Yezidis - Marriage and Family

Marriage. The Yezidis marry young, at around 15 years of age for boys and 13 for girls. One must marry within the Yezidi community; there are also restrictions on marriages between the clerical and lay classes and between relatives. In Armenia, Yezidis generally do not marry outside their class—and never marry Kurds. Some assimilated urban Yezidis have married Armenians.

Monogamy is the rule, except for wealthy or high-ranking individuals (e.g., the emir, who may take six or more wives). In general marital partners choose each other on the basis of mutual attraction, although the consent of their respective family heads is considered necessary. The prospective husband must pay a bride-price ( kalam ) of about thirty sheep or goats to the woman's father or brother. Elopements are sometimes secretly arranged by the couple to avoid this major expense.

The marriage ceremony begins with the escorting of the bride from her father's house to that of the groom. Along the way she prays at each shrine she encounters, including Christian churches. Upon her arrival at the groom's home, the latter greets her with a blow from a small stone, to indicate her submission to him from then on. The bride remains in the groom's house for three days, concealed behind a curtain in a darkened room, during which time the groom cannot see her. On the evening of the third day the sheikh solemnizes the marriage in a brief ceremony, marked by the bride and groom each taking the end of a stick and breaking it, to symbolize the intactness of their relationship until death breaks it asunder.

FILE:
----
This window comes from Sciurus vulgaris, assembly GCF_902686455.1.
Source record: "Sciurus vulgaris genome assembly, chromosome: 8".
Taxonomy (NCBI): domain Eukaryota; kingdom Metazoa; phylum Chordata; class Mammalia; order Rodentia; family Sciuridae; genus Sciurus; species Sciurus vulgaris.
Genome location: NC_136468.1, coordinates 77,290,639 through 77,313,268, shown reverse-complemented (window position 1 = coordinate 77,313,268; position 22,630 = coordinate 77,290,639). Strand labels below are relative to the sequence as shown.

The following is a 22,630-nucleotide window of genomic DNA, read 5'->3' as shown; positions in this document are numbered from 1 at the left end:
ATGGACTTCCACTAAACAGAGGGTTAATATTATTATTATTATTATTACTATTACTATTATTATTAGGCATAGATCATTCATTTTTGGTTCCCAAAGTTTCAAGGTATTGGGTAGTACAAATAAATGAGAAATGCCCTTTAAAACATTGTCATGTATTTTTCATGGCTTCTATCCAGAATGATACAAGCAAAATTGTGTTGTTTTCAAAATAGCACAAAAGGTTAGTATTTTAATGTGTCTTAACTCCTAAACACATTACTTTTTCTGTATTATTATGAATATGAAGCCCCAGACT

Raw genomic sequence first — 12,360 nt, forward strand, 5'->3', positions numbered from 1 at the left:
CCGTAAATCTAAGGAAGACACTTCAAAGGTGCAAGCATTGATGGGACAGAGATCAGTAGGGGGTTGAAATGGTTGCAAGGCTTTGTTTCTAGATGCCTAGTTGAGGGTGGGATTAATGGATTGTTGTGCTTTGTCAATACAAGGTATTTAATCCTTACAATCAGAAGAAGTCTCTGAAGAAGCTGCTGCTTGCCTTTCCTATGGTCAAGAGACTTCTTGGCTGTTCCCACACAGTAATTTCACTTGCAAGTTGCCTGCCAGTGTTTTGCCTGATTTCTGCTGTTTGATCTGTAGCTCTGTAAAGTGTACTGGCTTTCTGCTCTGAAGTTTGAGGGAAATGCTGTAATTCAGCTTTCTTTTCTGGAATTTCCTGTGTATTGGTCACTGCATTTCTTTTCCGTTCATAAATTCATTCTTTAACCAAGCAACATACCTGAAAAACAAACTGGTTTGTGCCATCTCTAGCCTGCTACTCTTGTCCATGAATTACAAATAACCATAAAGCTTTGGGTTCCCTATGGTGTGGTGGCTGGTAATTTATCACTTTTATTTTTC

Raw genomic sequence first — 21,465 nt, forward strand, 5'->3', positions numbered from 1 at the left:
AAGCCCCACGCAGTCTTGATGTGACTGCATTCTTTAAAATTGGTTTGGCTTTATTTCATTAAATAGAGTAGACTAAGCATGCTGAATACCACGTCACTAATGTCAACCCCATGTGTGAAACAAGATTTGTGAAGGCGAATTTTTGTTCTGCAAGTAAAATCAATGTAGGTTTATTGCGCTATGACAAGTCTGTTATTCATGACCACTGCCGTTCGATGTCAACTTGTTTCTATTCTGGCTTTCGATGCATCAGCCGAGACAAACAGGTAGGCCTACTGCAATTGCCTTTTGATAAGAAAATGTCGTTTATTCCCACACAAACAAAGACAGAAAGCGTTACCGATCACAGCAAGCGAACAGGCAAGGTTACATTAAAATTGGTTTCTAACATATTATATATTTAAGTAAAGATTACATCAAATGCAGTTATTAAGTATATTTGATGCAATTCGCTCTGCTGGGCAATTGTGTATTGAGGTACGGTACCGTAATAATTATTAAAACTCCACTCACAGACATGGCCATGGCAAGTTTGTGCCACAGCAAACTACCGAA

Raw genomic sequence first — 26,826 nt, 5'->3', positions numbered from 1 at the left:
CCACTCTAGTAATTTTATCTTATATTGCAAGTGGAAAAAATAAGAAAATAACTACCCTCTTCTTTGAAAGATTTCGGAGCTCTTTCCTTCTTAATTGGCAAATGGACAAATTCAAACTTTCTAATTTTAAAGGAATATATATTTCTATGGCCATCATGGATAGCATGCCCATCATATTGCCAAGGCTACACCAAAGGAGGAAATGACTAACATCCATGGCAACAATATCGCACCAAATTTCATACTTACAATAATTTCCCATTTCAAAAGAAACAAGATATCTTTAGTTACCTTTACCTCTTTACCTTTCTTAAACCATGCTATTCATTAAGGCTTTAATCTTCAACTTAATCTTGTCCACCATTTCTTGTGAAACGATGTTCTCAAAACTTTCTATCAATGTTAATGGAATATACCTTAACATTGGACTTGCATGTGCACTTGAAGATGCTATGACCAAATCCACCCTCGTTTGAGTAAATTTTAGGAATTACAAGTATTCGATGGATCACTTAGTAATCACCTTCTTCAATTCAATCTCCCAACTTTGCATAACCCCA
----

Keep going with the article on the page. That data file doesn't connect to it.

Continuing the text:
Divorce can be obtained, although the testimony of witnesses to infidelity is sometimes deemed necessary. Should a Yezidi man leave the community and remain abroad for more than a year, his marriage can be annulled, and he may be forbidden to marry another Yezidi woman as well.

Domestic Unit. The Yezidis live in nuclear-family groups. The father is head of the household and exercises full authority over his wife and children. The eldest son is second in authority after the father.

Inheritance. Wills are made orally, before three witnesses. Property is divided equally among a deceased man's sons or, if he has left no sons, among his brothers or cousins. Daughters do not receive a share of the inheritance, and even the money paid for their purchase as brides is divided among their brothers and uncles.

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